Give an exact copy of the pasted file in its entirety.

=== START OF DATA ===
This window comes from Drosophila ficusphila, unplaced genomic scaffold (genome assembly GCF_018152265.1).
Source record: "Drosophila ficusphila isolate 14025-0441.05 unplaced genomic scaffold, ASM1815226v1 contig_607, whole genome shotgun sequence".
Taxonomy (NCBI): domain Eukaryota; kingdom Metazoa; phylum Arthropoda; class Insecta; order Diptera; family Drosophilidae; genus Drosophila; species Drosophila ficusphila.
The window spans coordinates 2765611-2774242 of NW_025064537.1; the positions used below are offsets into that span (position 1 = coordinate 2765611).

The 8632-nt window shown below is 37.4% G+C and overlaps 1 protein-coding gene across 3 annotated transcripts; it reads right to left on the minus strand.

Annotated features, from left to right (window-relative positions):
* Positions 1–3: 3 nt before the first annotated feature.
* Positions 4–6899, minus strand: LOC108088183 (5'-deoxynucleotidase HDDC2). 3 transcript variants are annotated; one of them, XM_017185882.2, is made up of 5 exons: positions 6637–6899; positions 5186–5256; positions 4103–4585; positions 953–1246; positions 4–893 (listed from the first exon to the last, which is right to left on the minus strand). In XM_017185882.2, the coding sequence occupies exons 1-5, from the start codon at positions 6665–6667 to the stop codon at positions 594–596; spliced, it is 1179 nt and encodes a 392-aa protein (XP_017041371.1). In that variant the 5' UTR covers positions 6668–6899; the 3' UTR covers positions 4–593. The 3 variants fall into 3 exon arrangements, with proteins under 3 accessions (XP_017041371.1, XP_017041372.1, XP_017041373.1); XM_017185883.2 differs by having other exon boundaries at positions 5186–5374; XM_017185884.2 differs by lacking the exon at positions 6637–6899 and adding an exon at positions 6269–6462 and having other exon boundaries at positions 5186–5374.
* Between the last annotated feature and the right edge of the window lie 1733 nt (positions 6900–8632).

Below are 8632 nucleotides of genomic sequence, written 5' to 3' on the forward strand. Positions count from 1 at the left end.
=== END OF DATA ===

This window comes from Drosophila ficusphila, unplaced genomic scaffold (genome assembly GCF_018152265.1).
Source record: "Drosophila ficusphila isolate 14025-0441.05 unplaced genomic scaffold, ASM1815226v1 contig_607, whole genome shotgun sequence".
Taxonomy (NCBI): domain Eukaryota; kingdom Metazoa; phylum Arthropoda; class Insecta; order Diptera; family Drosophilidae; genus Drosophila; species Drosophila ficusphila.
The window spans coordinates 2765611-2774242 of NW_025064537.1; the positions used below are offsets into that span (position 1 = coordinate 2765611).

The 8632-nt window shown below is 37.4% G+C and overlaps 1 protein-coding gene across 3 annotated transcripts; it reads right to left on the minus strand.

Annotated features, from left to right (window-relative positions):
* Positions 1–3: 3 nt before the first annotated feature.
* Positions 4–6899, minus strand: LOC108088183 (5'-deoxynucleotidase HDDC2). 3 transcript variants are annotated; one of them, XM_017185882.2, is made up of 5 exons: positions 6637–6899; positions 5186–5256; positions 4103–4585; positions 953–1246; positions 4–893 (listed from the first exon to the last, which is right to left on the minus strand). In XM_017185882.2, the coding sequence occupies exons 1-5, from the start codon at positions 6665–6667 to the stop codon at positions 594–596; spliced, it is 1179 nt and encodes a 392-aa protein (XP_017041371.1). In that variant the 5' UTR covers positions 6668–6899; the 3' UTR covers positions 4–593. The 3 variants fall into 3 exon arrangements, with proteins under 3 accessions (XP_017041371.1, XP_017041372.1, XP_017041373.1); XM_017185883.2 differs by having other exon boundaries at positions 5186–5374; XM_017185884.2 differs by lacking the exon at positions 6637–6899 and adding an exon at positions 6269–6462 and having other exon boundaries at positions 5186–5374.
* Between the last annotated feature and the right edge of the window lie 1733 nt (positions 6900–8632).

Below are 8632 nucleotides of genomic sequence, written 5' to 3' on the forward strand. Positions count from 1 at the left end.